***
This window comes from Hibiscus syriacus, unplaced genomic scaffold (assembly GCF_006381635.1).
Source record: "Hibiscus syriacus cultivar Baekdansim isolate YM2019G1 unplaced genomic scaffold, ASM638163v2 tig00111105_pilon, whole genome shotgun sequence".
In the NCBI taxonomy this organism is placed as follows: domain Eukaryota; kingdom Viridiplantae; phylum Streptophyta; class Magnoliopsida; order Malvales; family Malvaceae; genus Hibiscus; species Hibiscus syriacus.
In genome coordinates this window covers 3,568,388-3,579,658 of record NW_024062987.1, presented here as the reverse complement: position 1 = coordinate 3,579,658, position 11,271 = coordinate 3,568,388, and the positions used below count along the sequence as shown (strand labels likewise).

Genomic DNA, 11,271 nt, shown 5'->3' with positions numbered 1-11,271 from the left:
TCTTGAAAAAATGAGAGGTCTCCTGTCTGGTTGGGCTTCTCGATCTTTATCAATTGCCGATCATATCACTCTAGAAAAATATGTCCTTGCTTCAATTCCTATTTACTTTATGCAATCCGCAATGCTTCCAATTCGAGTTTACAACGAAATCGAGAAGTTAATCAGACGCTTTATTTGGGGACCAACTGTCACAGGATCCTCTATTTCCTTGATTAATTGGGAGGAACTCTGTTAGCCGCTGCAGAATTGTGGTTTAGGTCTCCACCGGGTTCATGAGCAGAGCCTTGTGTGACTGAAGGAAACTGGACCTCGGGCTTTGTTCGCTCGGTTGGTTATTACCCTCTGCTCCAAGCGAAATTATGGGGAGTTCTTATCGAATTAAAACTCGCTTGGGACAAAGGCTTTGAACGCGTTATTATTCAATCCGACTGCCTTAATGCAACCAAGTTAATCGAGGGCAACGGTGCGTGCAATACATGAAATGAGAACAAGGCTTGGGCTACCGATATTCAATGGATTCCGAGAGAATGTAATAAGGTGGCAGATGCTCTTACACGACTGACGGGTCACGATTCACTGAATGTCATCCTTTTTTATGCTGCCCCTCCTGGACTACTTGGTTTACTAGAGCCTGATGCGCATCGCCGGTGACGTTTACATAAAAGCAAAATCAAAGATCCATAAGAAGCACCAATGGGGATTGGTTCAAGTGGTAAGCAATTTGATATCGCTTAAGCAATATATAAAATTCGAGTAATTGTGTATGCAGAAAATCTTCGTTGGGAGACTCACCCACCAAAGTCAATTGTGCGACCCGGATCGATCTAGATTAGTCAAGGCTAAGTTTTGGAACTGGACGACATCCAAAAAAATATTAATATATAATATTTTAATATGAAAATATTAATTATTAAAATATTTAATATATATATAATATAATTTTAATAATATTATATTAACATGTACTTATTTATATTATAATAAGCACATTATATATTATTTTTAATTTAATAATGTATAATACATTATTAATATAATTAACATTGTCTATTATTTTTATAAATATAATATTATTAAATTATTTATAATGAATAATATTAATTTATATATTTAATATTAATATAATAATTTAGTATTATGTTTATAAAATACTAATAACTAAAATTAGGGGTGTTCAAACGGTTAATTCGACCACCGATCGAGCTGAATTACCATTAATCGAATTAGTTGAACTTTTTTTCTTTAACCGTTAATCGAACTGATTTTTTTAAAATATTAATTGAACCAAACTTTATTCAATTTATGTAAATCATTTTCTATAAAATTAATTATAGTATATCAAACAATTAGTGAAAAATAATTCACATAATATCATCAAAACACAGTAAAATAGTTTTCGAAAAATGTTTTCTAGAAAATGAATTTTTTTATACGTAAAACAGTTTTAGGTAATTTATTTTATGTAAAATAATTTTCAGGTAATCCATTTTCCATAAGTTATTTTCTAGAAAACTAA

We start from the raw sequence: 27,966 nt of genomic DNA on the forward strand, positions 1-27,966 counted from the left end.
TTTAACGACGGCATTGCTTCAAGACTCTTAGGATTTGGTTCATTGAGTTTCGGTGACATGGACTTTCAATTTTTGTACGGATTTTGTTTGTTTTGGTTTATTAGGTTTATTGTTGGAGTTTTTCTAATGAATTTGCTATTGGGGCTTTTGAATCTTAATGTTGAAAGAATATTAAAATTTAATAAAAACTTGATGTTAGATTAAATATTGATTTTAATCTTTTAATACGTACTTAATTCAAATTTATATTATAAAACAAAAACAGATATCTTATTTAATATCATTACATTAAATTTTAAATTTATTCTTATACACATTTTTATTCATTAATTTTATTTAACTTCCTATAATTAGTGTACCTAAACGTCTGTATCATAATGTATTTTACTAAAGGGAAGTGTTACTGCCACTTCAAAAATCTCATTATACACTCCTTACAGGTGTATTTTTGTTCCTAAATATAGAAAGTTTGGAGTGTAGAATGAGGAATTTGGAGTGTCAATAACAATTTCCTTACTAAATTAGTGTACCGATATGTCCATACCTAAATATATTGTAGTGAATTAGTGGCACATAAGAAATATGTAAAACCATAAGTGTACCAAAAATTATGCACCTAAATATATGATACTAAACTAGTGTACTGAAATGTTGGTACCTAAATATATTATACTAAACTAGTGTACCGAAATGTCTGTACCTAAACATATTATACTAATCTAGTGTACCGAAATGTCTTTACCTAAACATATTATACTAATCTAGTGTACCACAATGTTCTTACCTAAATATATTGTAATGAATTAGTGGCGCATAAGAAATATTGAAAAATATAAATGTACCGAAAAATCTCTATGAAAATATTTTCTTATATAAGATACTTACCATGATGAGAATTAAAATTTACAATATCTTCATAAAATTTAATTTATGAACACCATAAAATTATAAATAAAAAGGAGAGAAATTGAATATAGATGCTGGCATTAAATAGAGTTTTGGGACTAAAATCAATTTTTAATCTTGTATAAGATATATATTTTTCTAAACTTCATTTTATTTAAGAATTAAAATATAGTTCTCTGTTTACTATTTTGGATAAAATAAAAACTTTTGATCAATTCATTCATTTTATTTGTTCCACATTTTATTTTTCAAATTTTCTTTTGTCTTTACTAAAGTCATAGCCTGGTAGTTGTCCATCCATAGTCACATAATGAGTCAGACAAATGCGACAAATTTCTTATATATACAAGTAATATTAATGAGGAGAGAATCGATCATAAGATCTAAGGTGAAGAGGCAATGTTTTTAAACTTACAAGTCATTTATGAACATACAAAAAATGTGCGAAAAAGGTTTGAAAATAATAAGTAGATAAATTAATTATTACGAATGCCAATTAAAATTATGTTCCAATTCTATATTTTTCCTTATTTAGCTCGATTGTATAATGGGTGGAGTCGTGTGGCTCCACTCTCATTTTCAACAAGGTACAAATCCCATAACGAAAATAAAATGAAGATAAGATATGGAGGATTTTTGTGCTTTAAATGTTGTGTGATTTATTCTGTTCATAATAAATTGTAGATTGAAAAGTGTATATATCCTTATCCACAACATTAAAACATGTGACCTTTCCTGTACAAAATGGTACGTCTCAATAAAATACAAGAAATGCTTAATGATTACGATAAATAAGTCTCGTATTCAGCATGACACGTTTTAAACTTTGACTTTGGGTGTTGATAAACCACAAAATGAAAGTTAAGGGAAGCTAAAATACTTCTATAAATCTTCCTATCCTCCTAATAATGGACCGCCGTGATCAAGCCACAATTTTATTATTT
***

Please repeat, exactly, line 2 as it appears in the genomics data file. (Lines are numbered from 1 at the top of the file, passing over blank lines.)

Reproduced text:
Source record: "Hibiscus syriacus cultivar Baekdansim isolate YM2019G1 unplaced genomic scaffold, ASM638163v2 tig00111105_pilon, whole genome shotgun sequence".